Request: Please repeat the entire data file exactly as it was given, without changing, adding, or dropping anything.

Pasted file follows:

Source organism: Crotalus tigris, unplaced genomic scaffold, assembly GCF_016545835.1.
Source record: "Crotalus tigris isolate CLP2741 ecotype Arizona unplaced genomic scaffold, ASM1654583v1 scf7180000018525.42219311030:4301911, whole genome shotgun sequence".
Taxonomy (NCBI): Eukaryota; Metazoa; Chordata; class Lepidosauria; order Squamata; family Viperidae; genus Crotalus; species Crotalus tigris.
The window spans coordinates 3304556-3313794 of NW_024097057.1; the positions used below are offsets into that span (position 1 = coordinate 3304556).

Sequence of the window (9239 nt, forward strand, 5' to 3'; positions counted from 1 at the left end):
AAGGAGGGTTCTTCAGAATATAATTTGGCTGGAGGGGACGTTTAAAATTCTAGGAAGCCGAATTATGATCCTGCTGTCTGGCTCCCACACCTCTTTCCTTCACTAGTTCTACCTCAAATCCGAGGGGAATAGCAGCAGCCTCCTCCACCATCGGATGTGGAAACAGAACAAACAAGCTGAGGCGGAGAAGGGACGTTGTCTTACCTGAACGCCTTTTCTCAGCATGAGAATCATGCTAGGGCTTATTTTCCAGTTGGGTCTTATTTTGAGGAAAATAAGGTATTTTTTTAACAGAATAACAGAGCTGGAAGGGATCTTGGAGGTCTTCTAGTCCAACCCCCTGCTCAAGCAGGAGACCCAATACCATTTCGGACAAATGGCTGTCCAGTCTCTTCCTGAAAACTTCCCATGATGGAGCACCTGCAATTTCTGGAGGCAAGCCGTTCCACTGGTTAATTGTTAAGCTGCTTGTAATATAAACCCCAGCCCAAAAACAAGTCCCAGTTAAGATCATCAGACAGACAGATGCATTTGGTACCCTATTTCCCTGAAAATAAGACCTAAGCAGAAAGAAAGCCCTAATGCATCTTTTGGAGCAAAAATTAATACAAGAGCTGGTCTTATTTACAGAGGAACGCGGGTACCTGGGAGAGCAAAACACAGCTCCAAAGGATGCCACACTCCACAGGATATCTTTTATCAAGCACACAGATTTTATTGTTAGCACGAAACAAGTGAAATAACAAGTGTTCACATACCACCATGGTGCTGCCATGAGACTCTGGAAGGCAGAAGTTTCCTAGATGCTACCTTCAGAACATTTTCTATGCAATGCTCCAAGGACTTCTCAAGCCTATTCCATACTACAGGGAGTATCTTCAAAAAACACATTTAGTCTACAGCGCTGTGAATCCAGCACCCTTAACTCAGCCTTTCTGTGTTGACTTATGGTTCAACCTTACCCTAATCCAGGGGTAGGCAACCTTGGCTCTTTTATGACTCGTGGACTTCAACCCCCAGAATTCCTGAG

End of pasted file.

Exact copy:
Source organism: Crotalus tigris, unplaced genomic scaffold, assembly GCF_016545835.1.
Source record: "Crotalus tigris isolate CLP2741 ecotype Arizona unplaced genomic scaffold, ASM1654583v1 scf7180000018525.42219311030:4301911, whole genome shotgun sequence".
Taxonomy (NCBI): Eukaryota; Metazoa; Chordata; class Lepidosauria; order Squamata; family Viperidae; genus Crotalus; species Crotalus tigris.
The window spans coordinates 3304556-3313794 of NW_024097057.1; the positions used below are offsets into that span (position 1 = coordinate 3304556).

Sequence of the window (9239 nt, forward strand, 5' to 3'; positions counted from 1 at the left end):
AAGGAGGGTTCTTCAGAATATAATTTGGCTGGAGGGGACGTTTAAAATTCTAGGAAGCCGAATTATGATCCTGCTGTCTGGCTCCCACACCTCTTTCCTTCACTAGTTCTACCTCAAATCCGAGGGGAATAGCAGCAGCCTCCTCCACCATCGGATGTGGAAACAGAACAAACAAGCTGAGGCGGAGAAGGGACGTTGTCTTACCTGAACGCCTTTTCTCAGCATGAGAATCATGCTAGGGCTTATTTTCCAGTTGGGTCTTATTTTGAGGAAAATAAGGTATTTTTTTAACAGAATAACAGAGCTGGAAGGGATCTTGGAGGTCTTCTAGTCCAACCCCCTGCTCAAGCAGGAGACCCAATACCATTTCGGACAAATGGCTGTCCAGTCTCTTCCTGAAAACTTCCCATGATGGAGCACCTGCAATTTCTGGAGGCAAGCCGTTCCACTGGTTAATTGTTAAGCTGCTTGTAATATAAACCCCAGCCCAAAAACAAGTCCCAGTTAAGATCATCAGACAGACAGATGCATTTGGTACCCTATTTCCCTGAAAATAAGACCTAAGCAGAAAGAAAGCCCTAATGCATCTTTTGGAGCAAAAATTAATACAAGAGCTGGTCTTATTTACAGAGGAACGCGGGTACCTGGGAGAGCAAAACACAGCTCCAAAGGATGCCACACTCCACAGGATATCTTTTATCAAGCACACAGATTTTATTGTTAGCACGAAACAAGTGAAATAACAAGTGTTCACATACCACCATGGTGCTGCCATGAGACTCTGGAAGGCAGAAGTTTCCTAGATGCTACCTTCAGAACATTTTCTATGCAATGCTCCAAGGACTTCTCAAGCCTATTCCATACTACAGGGAGTATCTTCAAAAAACACATTTAGTCTACAGCGCTGTGAATCCAGCACCCTTAACTCAGCCTTTCTGTGTTGACTTATGGTTCAACCTTACCCTAATCCAGGGGTAGGCAACCTTGGCTCTTTTATGACTCGTGGACTTCAACCCCCAGAATTCCTGAG